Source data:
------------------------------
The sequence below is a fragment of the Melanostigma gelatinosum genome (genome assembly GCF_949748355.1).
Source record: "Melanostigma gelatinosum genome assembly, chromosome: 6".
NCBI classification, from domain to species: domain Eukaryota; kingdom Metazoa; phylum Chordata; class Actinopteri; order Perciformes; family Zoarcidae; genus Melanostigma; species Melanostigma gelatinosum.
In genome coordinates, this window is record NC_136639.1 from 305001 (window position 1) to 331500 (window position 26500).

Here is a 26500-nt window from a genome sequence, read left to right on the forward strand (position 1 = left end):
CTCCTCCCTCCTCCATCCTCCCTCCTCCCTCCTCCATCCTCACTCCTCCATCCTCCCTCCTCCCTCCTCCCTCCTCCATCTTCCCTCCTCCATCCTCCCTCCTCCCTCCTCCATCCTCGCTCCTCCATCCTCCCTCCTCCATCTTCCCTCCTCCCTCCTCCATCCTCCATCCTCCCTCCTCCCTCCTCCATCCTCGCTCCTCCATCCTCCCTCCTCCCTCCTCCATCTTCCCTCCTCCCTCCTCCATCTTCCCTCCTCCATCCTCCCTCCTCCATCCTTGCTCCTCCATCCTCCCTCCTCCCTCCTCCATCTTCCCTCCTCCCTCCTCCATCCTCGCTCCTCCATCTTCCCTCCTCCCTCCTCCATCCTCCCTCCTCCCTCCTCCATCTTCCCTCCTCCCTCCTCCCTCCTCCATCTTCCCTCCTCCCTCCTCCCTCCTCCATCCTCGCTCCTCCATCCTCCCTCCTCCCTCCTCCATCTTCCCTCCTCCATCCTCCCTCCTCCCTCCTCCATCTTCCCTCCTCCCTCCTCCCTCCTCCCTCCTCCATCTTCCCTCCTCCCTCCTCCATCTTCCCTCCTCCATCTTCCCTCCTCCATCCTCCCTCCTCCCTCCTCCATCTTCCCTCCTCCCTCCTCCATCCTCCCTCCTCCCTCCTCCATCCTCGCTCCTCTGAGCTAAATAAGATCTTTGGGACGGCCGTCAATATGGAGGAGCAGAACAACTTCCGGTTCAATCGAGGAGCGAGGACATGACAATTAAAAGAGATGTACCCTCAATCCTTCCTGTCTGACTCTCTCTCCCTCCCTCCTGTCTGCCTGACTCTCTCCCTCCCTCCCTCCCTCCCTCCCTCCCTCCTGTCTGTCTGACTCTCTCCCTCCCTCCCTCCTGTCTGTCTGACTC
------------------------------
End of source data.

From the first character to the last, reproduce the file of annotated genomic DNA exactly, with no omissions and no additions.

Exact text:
The sequence below is a fragment of the Melanostigma gelatinosum genome (genome assembly GCF_949748355.1).
Source record: "Melanostigma gelatinosum genome assembly, chromosome: 6".
NCBI classification, from domain to species: domain Eukaryota; kingdom Metazoa; phylum Chordata; class Actinopteri; order Perciformes; family Zoarcidae; genus Melanostigma; species Melanostigma gelatinosum.
In genome coordinates, this window is record NC_136639.1 from 305001 (window position 1) to 331500 (window position 26500).

Here is a 26500-nt window from a genome sequence, read left to right on the forward strand (position 1 = left end):
CTCCTCCCTCCTCCATCCTCCCTCCTCCCTCCTCCATCCTCACTCCTCCATCCTCCCTCCTCCCTCCTCCCTCCTCCATCTTCCCTCCTCCATCCTCCCTCCTCCCTCCTCCATCCTCGCTCCTCCATCCTCCCTCCTCCATCTTCCCTCCTCCCTCCTCCATCCTCCATCCTCCCTCCTCCCTCCTCCATCCTCGCTCCTCCATCCTCCCTCCTCCCTCCTCCATCTTCCCTCCTCCCTCCTCCATCTTCCCTCCTCCATCCTCCCTCCTCCATCCTTGCTCCTCCATCCTCCCTCCTCCCTCCTCCATCTTCCCTCCTCCCTCCTCCATCCTCGCTCCTCCATCTTCCCTCCTCCCTCCTCCATCCTCCCTCCTCCCTCCTCCATCTTCCCTCCTCCCTCCTCCCTCCTCCATCTTCCCTCCTCCCTCCTCCCTCCTCCATCCTCGCTCCTCCATCCTCCCTCCTCCCTCCTCCATCTTCCCTCCTCCATCCTCCCTCCTCCCTCCTCCATCTTCCCTCCTCCCTCCTCCCTCCTCCCTCCTCCATCTTCCCTCCTCCCTCCTCCATCTTCCCTCCTCCATCTTCCCTCCTCCATCCTCCCTCCTCCCTCCTCCATCTTCCCTCCTCCCTCCTCCATCCTCCCTCCTCCCTCCTCCATCCTCGCTCCTCTGAGCTAAATAAGATCTTTGGGACGGCCGTCAATATGGAGGAGCAGAACAACTTCCGGTTCAATCGAGGAGCGAGGACATGACAATTAAAAGAGATGTACCCTCAATCCTTCCTGTCTGACTCTCTCTCCCTCCCTCCTGTCTGCCTGACTCTCTCCCTCCCTCCCTCCCTCCCTCCCTCCCTCCTGTCTGTCTGACTCTCTCCCTCCCTCCCTCCTGTCTGTCTGACTC